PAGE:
Aromaticity, a concept usually used to explain the striking stability and unusual reactivity of certain carbon-based molecules, could inspire the design of new catalysts with novel uses, KAUST researchers have shown.
Chemists first came upon the anomalous behavior of aromatic molecules in the nineteenth century while studying benzene. The unexpected stability of this six-carbon cyclic structure comes down to its electrons.
In general, bonding electrons hold a specific pair of atoms together in a discrete chemical bond. But in benzene, six electrons form a delocalized ring across the molecule. A host of other molecules share this feature. “Many classic examples of organic and organometallic reactivity can be explained on this basis,” says Théo Gonçalves, a research scientist in Kuo-Wei Huang’s lab. “But although the concept is well known, there are limited practical chemical applications of aromaticity,” he adds.
One area of practical application is in the field of catalysis. The Huang group recently developed an unusual family of catalysts called PN3(P) pincer complexes. In most catalysts, the central metal ion is where all the bond breaking and making takes place. In PN3(P) complexes, the pincer ligands around the metal can also be active participants in the catalytic process. “Our PN3(P) ligand platform enables catalytic applications beyond conventional systems where metal is the center of reactivity,” Huang says.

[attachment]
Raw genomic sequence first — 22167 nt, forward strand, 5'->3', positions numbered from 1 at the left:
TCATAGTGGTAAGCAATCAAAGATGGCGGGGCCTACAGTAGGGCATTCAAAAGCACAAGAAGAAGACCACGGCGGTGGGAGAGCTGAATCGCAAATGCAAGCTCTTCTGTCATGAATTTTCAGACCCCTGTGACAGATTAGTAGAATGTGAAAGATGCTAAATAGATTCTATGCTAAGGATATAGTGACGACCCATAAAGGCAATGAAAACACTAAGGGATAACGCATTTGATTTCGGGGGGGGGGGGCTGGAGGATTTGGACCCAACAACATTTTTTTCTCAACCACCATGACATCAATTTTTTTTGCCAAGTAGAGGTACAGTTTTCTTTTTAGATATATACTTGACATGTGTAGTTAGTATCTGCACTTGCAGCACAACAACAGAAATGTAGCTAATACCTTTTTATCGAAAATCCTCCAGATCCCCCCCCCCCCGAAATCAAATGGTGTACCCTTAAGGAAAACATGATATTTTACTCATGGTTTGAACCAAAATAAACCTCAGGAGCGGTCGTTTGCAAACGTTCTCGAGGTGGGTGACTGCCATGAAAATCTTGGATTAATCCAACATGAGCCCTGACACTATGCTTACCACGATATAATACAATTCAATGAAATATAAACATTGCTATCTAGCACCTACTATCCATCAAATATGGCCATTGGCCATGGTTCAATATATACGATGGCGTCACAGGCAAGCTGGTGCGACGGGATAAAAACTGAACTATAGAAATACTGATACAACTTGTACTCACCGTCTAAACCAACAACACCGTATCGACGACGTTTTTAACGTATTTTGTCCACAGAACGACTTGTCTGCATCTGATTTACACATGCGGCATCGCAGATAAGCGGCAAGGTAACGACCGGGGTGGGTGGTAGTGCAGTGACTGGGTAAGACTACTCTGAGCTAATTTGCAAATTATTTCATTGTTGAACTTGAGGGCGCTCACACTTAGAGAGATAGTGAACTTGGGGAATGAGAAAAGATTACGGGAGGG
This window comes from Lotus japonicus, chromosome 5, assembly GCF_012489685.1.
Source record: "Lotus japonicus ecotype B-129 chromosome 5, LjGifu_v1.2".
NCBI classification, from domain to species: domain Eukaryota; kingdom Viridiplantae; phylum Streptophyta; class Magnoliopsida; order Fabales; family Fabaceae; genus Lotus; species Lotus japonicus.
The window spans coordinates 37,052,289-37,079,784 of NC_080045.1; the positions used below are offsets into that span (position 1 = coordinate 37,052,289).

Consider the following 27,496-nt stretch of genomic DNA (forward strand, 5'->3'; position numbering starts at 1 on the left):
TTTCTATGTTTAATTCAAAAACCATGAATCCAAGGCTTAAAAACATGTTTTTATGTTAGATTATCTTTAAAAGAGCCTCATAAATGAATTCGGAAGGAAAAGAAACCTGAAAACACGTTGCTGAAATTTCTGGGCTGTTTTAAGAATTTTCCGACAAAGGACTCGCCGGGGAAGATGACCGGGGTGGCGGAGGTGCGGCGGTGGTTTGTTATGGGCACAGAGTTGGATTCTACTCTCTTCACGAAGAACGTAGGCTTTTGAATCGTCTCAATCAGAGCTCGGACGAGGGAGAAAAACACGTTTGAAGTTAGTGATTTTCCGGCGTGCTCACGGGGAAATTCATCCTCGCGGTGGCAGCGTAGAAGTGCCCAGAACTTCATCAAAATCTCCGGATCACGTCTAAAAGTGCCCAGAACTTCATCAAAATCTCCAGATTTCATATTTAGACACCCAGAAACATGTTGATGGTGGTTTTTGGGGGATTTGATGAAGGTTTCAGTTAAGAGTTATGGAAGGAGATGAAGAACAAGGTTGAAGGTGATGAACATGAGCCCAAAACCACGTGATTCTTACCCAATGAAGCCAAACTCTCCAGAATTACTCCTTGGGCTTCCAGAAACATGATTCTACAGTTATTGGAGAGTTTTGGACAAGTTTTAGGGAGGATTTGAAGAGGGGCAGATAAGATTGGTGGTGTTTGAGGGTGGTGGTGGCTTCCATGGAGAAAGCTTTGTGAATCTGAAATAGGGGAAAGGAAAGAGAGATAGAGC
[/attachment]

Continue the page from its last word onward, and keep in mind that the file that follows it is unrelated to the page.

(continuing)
As the team studied pincer complexes’ catalytic behavior, they showed that a six-membered ring structure transiently forms during catalysis and that aromaticity was coming into play. “We have provided strong evidence that during the catalytic cycle, our catalysis benefits from the additional energy coming from aromatization of the ring,” Gonçalves says. “Tuning the degree of aromatization will gently tune the reaction output.”
The PN3(P) pincer family possesses high catalytic performance for reactions such as the selective hydrogen production from formic acid for reducing carbon dioxide (CO2) and for forming esters and imines. But the real value of the research could be from the new insights it generates into the role of aromaticity in catalysis, and the new horizons that open up as a result. “Prior to our work, the importance of the aromaticity was not highlighted in this field,” Gonçalves says. “Fundamentally understanding aromatization and dearomatization will allow redesign of catalysts towards better performance and perhaps novel reactivity.”
“Our discovery is not about identifying a new or better catalyst for a known reaction, but about opening a new field for unlimited new opportunities in the future,” Huang adds.